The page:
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'Suffering is often the crucible for deep faith'


Hearing from Christians in the Middle East leaves Helen Paynter with questions about the strength of our own calling and identity in Christ

 

The Church in Disorienting TimLast month I was privileged to attend the Middle East Consultation, a gathered conversation between Arab and other Christian leaders from the Middle East and North Africa region, also attended by Christian leaders from the West. It is held annually at the Arab Baptist Theological Seminary in Beirut.

The theme of the MEC on this occasion was ‘The Church in Disorienting Times - Leading Prophetically through Adversity’, and dealt with many of the pressing issues that the church in this region is dealing with. It was a privilege to be able to listen in on conversations on such topics as: the merits of a theology of martyrdom (proposed by church leaders from Egypt) versus a theology of non-violent resistance (emerging from the Palestinian church); the persecuted church as victim or hero; the difference between being a (numerical) minority and minoritisation (which involves subjugation and marginalisation).

Of course, conversations in refreshment breaks were equally valuable – I was able to speak at length with leaders serving in the extraordinarily challenging contexts of Syria and (North) Sudan, for example.

The second day brought one of the greatest challenges to me, focussing on the issue of emigration from the region. As a British Christian with no experience of persecution or war, I would hesitate to pronounce on the subject, but I was humbled to hear input from Lebanese and Syrian church leaders.

Elie Haddad, a Lebanese minister and theologian, told of his own story of voluntary migration to Canada, ‘We left simply because we were presented with a better option’, but of how he later felt convicted by God to return to the region, against the migration trend. For him, it boiled down to a question of being where he is called by God to be.

But discerning this calling needs humility and maturity. He cautioned against over-dependence on open and closed doors as a means of identifying the will of God. If an open door is God’s will, he is intentionally emptying the region of its Christian leadership.

‘It is the leaders who have access to open doors, much more than the rest of their community. Should this always translate into leaders leaving because they encounter open doors, while their congregations stay shepherd-less because they face closed doors?’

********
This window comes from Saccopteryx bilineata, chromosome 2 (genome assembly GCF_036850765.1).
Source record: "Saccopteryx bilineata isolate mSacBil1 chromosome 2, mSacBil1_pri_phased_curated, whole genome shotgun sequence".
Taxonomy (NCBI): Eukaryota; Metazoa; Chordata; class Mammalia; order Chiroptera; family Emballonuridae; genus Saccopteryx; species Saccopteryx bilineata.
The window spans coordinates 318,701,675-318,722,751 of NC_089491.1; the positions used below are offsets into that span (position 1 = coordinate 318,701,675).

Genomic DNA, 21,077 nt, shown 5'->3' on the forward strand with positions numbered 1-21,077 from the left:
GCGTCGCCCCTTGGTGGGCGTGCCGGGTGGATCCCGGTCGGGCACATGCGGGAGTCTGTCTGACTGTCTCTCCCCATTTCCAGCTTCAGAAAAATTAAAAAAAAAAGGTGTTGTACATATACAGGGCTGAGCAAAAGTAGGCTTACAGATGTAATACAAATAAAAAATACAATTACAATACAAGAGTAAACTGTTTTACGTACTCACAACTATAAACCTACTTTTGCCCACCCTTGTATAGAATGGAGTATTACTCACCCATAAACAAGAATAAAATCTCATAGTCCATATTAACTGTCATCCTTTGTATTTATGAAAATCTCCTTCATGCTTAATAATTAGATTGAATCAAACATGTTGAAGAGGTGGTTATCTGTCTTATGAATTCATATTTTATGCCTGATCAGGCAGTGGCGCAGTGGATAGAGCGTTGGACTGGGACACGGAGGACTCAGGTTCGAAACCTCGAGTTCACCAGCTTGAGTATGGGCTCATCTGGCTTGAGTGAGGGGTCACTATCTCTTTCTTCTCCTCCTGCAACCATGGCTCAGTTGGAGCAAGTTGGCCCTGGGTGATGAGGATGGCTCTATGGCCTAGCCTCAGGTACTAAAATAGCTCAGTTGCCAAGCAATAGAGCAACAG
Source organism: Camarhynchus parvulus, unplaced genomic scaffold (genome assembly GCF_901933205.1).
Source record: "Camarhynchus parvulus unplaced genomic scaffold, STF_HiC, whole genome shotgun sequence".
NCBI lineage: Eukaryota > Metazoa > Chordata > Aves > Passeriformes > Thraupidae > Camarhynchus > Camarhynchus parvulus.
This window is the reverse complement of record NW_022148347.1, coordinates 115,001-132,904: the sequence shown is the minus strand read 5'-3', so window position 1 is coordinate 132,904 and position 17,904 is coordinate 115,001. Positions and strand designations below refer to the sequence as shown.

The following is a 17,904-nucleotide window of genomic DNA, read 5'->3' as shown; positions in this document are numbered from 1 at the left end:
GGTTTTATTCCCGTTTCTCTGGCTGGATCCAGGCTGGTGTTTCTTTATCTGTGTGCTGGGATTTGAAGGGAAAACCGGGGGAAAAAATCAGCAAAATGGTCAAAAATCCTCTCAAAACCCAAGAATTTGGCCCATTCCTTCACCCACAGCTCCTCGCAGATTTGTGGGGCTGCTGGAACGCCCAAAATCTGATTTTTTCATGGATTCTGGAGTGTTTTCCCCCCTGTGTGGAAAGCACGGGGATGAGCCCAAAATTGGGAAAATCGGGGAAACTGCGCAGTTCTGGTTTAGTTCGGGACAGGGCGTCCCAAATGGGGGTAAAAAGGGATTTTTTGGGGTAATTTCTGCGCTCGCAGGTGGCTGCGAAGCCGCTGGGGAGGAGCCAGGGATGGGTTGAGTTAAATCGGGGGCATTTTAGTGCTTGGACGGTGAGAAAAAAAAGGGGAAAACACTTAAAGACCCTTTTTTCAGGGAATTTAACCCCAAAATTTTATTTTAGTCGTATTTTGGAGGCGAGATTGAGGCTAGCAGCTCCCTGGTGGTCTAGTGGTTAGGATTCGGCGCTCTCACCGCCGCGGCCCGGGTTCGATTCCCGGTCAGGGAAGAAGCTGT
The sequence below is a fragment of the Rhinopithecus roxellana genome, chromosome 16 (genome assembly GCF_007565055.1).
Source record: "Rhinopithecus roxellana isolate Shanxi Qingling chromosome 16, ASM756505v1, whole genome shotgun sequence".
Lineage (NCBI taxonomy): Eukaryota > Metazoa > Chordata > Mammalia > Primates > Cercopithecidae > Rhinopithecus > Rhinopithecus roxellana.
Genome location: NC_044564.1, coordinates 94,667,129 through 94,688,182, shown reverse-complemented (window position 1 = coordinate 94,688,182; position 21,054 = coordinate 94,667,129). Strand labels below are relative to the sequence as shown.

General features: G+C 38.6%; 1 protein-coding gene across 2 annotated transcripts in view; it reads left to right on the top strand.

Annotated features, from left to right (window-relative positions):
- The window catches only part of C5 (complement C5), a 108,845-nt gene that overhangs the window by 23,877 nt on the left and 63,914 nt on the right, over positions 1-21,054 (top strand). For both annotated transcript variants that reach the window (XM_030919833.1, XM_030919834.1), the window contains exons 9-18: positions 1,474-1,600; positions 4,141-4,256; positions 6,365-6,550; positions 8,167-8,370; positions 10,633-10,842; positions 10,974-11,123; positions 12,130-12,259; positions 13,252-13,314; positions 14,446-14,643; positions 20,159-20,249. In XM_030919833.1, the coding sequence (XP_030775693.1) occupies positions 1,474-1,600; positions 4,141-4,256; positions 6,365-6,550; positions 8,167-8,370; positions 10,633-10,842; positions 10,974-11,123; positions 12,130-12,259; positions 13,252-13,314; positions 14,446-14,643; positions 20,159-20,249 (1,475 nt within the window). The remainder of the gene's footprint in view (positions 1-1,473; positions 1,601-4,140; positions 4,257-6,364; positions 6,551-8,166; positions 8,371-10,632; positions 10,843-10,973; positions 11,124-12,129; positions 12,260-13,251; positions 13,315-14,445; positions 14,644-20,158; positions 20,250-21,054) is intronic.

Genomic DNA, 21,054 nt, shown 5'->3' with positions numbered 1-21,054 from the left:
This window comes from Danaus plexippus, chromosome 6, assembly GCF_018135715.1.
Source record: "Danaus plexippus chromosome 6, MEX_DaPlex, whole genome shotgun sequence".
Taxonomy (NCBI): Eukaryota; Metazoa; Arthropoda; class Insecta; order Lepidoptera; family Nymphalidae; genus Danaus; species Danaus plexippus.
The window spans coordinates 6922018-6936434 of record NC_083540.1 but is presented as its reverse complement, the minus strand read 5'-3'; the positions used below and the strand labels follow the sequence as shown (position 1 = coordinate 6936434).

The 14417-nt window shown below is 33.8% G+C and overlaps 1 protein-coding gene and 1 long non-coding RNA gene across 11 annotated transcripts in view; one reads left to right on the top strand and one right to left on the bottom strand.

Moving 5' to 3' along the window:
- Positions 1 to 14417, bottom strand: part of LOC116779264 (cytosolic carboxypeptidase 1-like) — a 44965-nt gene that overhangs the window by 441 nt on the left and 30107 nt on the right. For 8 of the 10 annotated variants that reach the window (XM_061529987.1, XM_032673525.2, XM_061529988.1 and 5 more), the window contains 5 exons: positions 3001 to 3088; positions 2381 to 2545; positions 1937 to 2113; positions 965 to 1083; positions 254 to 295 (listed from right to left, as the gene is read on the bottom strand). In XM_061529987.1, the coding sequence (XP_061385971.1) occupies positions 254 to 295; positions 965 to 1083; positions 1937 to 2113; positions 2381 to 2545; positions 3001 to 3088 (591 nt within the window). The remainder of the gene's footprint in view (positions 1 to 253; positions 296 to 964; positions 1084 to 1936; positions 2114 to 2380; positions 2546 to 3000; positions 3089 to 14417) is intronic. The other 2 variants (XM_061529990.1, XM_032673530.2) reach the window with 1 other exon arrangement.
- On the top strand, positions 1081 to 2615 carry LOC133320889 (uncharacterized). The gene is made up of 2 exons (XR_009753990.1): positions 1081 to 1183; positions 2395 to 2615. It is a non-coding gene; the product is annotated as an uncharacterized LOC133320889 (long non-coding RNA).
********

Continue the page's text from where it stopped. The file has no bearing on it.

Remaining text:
These ideas were picked up by the next speaker, a pastor from Syria (I have withheld his name), who appropriated the words of Paul for himself: ‘I consider my life worth nothing to me; my only aim is to finish the race and complete the task the Lord Jesus has given me’. Soon after delivering his paper, he returned to his home and pastorate in Aleppo.

Another valuable input on this subject is offered in a blog by one of the Consultation organisers, Martin Accad. In this thoughtful contribution, he develops a ‘theology of staying’, rooted in both a mature confidence in God (not for personal safety but a trust in his lordship); and a fundamental belief in the equal value of human life. ‘What good is it for a person to gain the whole world and yet lose his very self?’

I found the humble obedience of these men both admirable and challenging. Above all, their sense of call was tangibly rooted in an understanding of their identity in Christ. As another contributor said, speaking of one of the situations of persecution in the region: ‘When identity is well-established, I can dialogue with anyone. When identity is weak, everything is a threat.’

If I didn’t know it before, I witnessed at first hand that suffering is often the crucible for deep faith. I am tempted to ask myself – and us, the UK church – whether we have as much conviction in our own calling and identity.

A couple of provocative questions to finish:

  • Is God really calling most experienced Christian leaders to large, thriving, suburban churches?

  • In terms of our public engagement with a largely indifferent, but occasionally hostile society: Where do we choose a sense of threat over dialogue because of a lack of security in our identity?

     


Related: How Can the Church Be Prophetic in Today’s Disorienting Times? Highlights from the Middle East Consultation 2017



The Revd Dr Helen Paynter is Research Fellow and Co-ordinator of Community Learning at Bristol Baptist College 



 
Baptist Times, 10/07/2017
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